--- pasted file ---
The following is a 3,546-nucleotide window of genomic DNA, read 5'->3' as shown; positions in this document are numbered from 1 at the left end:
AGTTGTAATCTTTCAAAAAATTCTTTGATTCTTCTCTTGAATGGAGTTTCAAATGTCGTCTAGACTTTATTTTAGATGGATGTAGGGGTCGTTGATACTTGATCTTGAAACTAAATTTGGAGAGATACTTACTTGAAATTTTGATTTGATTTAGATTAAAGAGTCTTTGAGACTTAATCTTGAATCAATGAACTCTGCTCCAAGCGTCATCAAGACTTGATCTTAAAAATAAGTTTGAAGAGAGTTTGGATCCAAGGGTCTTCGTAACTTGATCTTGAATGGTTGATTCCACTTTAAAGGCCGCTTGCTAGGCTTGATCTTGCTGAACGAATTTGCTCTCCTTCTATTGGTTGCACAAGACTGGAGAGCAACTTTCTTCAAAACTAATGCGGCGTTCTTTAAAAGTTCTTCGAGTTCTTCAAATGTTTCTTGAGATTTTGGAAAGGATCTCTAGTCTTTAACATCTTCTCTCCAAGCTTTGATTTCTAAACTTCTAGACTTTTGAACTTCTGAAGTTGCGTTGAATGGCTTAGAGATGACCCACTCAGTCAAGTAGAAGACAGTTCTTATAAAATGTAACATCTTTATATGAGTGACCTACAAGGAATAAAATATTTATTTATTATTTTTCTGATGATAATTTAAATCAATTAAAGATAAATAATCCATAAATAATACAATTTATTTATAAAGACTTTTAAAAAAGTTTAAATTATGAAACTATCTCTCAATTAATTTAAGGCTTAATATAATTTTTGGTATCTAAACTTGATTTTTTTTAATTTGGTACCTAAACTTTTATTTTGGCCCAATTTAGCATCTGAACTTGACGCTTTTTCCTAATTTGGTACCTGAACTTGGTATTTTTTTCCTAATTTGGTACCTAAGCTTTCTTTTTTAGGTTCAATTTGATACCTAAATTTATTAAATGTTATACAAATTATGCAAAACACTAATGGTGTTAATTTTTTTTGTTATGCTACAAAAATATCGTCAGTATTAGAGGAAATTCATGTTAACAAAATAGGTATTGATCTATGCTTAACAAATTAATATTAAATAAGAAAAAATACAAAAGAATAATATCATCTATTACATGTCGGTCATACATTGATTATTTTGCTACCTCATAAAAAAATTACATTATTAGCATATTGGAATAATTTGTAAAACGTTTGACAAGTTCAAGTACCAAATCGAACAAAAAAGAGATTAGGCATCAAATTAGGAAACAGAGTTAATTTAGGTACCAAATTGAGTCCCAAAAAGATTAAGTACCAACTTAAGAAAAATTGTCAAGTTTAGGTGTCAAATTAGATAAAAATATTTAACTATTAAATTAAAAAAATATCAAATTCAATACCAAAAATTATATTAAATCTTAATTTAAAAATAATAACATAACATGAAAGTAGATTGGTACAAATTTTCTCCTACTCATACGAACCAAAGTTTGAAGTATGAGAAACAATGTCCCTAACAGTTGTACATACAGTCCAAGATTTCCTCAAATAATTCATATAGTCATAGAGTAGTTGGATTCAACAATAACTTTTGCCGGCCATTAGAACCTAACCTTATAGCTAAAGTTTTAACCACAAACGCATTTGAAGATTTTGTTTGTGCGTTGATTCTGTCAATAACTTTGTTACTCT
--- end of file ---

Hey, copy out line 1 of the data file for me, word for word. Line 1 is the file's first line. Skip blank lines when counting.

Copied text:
The following is a 3,546-nucleotide window of genomic DNA, read 5'->3' as shown; positions in this document are numbered from 1 at the left end: